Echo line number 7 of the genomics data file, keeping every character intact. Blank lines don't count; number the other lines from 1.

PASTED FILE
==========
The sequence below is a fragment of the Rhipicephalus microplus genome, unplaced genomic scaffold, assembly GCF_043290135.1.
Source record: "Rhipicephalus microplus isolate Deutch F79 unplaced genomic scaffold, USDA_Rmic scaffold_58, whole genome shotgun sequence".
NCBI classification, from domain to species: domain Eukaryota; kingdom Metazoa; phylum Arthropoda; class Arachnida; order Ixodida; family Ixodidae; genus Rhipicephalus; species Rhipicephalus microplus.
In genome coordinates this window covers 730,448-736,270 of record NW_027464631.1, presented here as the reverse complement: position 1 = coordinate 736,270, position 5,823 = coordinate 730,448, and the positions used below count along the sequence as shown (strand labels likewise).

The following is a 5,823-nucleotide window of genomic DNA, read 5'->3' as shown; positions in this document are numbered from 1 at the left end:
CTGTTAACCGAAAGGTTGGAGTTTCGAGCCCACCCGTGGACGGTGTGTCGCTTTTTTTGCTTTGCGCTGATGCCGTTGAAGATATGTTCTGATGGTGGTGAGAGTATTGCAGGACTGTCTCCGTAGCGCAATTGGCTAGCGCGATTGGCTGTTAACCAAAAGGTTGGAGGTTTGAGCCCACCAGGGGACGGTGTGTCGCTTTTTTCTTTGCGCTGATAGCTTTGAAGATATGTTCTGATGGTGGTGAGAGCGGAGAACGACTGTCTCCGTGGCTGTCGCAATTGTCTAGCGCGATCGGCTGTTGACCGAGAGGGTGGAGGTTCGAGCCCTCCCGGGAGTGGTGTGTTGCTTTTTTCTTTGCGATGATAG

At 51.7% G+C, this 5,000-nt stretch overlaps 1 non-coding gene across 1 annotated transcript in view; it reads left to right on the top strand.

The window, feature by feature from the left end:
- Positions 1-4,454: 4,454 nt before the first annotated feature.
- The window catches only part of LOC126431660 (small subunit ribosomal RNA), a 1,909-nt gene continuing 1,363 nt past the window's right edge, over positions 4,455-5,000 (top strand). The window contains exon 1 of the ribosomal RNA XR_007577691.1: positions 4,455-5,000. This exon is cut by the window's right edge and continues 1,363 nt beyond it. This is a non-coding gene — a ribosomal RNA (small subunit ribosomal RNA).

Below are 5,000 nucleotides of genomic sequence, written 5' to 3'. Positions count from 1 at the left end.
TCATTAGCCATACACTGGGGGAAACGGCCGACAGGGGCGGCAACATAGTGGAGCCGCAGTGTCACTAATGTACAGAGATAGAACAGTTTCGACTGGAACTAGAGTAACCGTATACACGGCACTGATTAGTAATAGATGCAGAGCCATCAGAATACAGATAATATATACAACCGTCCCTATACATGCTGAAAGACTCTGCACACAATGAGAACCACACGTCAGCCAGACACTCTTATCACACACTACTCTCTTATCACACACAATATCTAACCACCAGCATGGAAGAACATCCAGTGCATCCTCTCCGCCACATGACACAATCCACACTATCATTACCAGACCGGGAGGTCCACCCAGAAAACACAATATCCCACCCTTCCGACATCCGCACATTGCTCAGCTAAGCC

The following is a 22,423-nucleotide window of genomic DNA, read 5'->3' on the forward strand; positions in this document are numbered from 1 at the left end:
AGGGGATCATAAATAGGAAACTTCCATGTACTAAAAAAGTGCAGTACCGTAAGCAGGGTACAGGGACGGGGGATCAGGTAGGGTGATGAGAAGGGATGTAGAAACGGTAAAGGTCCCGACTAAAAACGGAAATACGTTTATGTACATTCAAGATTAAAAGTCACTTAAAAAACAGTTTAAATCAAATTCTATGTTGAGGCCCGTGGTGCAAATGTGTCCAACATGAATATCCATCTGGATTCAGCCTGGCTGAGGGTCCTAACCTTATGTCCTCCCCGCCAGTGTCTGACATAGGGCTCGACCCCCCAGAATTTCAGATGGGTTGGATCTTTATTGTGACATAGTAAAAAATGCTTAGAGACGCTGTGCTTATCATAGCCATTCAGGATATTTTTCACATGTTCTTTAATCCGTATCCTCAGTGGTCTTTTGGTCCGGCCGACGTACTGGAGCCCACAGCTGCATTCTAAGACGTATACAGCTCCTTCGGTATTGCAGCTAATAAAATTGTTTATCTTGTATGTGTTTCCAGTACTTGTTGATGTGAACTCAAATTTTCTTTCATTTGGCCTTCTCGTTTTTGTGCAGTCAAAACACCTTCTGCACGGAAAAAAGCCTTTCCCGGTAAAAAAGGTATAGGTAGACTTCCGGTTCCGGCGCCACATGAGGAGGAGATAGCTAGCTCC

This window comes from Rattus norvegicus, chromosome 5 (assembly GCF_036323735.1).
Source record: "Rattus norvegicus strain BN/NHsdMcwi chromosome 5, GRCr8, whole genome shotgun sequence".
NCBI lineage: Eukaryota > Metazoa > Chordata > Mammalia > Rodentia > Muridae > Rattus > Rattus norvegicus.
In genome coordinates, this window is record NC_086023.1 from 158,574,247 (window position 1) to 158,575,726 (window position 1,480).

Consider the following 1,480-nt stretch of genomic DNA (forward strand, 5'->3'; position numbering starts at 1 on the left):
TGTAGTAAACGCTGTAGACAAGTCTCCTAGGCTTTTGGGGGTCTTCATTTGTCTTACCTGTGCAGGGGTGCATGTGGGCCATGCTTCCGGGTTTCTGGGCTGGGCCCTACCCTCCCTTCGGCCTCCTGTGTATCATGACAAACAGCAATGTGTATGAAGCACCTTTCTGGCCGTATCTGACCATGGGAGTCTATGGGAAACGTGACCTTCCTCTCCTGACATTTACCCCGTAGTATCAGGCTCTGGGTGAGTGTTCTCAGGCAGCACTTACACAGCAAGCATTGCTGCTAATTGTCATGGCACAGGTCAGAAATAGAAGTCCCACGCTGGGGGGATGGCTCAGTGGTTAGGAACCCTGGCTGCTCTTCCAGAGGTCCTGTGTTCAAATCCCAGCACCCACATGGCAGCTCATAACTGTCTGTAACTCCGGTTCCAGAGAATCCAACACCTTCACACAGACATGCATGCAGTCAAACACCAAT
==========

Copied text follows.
At 51.7% G+C, this 5,000-nt stretch overlaps 1 non-coding gene across 1 annotated transcript in view; it reads left to right on the top strand.